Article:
One of the most frequently asked questions I get is in regards to lens heaters. Why do you need them? Which one? Which battery?
If you’re shooting when the dew point is going to be near or the same as the ambient temperature, then you should be using a lens heater. This will keep dew from forming on the front of your lens. I have battled with dew myself on a few occasions before I had a lens heater, and it can ruin your night because your images will all be soft/blurry from the dew on your lens!
I recommend electronic lens heaters that connect to a USB battery pack. You can use chemical hand warmer packets wrapped around the lens, but I find these to be unreliable because you don’t know when you’ll get a dud packet, or they won’t burn hot enough, or they’ll burn too hot and die too fast. Plus for the cost of a lens heater and battery or two you’ll easily save money in the long run over continually buying chemical hand warmers.
There are lots of companies now making lens heaters that connect to USB battery packs. The one pictured above by Protage is no longer available but a very similar one is available from Move Shoot Move. That one also comes with a temperature regulator (low, medium, high) so you can control how hot the heater will get. Higher temperature settings use more battery power and vice versa. How hot you need it will depend on the dew point where you’re shooting. I always carry two lens heaters when I’m out at night just in case one breaks.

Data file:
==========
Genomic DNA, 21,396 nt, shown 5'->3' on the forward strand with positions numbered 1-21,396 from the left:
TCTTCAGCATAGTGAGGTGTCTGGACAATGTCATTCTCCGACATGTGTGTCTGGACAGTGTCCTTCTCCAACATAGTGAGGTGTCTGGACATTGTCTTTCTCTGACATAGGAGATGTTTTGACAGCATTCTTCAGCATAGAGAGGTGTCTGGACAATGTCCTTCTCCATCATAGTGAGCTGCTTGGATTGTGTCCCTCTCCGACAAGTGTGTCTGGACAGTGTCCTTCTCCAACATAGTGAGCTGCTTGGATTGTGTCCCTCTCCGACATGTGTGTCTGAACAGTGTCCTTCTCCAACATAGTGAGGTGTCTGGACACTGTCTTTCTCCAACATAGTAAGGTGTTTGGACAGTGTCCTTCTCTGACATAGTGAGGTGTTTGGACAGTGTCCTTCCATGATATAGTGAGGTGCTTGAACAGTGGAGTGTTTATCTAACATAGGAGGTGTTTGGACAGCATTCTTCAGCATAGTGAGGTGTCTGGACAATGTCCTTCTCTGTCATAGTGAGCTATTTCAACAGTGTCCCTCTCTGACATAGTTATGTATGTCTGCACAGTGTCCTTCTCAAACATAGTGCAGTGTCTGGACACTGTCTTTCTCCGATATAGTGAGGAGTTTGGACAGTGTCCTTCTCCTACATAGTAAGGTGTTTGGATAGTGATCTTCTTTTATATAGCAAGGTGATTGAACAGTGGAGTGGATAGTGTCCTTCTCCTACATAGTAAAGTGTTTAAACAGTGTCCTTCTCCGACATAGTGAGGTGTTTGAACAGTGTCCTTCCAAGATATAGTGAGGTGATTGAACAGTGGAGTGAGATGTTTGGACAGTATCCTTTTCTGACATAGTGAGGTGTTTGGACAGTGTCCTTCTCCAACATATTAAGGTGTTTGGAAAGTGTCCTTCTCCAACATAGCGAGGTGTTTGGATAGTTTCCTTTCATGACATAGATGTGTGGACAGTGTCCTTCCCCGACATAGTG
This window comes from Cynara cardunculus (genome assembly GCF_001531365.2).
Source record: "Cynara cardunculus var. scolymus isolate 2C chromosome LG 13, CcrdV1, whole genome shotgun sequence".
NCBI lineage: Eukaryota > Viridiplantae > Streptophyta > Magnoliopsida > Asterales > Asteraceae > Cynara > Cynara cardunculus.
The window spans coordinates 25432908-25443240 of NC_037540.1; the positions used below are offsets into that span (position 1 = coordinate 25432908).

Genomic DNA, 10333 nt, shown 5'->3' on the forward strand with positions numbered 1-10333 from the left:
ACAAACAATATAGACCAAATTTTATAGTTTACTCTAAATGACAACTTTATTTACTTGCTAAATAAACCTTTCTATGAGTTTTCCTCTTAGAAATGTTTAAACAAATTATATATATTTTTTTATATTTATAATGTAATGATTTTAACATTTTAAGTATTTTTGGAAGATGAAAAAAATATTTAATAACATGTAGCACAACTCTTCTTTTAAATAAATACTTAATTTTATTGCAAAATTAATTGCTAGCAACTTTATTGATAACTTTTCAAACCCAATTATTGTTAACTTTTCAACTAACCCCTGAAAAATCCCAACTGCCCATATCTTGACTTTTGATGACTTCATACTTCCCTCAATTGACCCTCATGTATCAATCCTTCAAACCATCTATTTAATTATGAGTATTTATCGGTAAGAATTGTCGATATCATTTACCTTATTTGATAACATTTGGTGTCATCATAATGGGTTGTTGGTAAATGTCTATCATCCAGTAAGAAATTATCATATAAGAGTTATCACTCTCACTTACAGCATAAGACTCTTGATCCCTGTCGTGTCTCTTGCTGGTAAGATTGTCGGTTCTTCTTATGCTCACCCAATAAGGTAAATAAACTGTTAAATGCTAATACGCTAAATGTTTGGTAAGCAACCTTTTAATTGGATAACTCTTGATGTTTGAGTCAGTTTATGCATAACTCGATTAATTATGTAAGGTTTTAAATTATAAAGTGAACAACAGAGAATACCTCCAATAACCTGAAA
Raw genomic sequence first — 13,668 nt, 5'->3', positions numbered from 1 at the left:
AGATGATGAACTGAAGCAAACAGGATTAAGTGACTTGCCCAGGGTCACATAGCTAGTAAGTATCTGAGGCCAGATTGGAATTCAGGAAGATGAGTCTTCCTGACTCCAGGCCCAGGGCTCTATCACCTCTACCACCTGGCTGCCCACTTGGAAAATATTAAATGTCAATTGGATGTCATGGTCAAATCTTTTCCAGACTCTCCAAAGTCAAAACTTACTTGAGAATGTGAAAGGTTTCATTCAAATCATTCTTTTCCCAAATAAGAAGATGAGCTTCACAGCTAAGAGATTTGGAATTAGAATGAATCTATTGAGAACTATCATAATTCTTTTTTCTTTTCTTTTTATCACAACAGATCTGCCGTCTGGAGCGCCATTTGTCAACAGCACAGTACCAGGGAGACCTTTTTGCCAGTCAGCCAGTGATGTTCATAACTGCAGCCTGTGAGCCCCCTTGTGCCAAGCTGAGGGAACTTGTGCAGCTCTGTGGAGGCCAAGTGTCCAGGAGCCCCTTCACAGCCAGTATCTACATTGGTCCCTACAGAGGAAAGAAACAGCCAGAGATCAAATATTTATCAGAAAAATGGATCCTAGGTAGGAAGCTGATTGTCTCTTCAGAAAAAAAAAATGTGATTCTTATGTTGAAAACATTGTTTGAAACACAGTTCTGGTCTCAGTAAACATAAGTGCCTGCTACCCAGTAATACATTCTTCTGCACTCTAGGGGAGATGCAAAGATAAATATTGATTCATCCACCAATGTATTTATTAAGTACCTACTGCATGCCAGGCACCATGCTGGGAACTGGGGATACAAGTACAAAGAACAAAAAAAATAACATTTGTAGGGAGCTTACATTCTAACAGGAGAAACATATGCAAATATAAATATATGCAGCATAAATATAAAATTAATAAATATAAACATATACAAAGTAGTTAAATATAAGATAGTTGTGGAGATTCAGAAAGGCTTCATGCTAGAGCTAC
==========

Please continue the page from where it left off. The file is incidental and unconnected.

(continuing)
There are many other lens heaters available on Amazon but I prefer the ones that are a bit skinnier that don’t cover so much of the lens barrel. For example, the CooWoo lens heater is wider than the Move Shoot Move one and will more likely get in the way of focus and/or zoom rings. You do not need a wider heater to keep the front of your lens dew free.
There are tons of USB battery packs available, but Anker is a reputable brand. I can say that with the Anker PowerCore 10000 battery pack, the Protage lens heaters last about 4-5 hours, but they don’t have any temperature control so they are at full blast all the time. So expect similar or better performance out of something like the Move Shoot Move heater that has a temperature control. I also always carry 2 batteries with me in case I’m out long enough to need to switch, or in case one breaks. You can also look for a higher capacity battery, Anker makes ones that are higher capacity and so they would last longer, but I prefer two smaller ones in case one fails. I use Anker because it is a good brand but there are many brands out there. Whatever you get you want at least a 10,000 mAh capacity (hence the name PowerCore 10000 name) otherwise you’ll be changing batteries every hour or two.
Whatever you use, make sure to keep an eye on your battery level and touch the lens heater every once in a while to make sure it’s hot and working. Also, I recommend putting some tape over the blue LED lights on the battery pack, they are BRIGHT, too bright when out in the dark. A few pieces of thin gaffer tape usually dims the lights enough to be tolerable yet still visible enough so you can see them.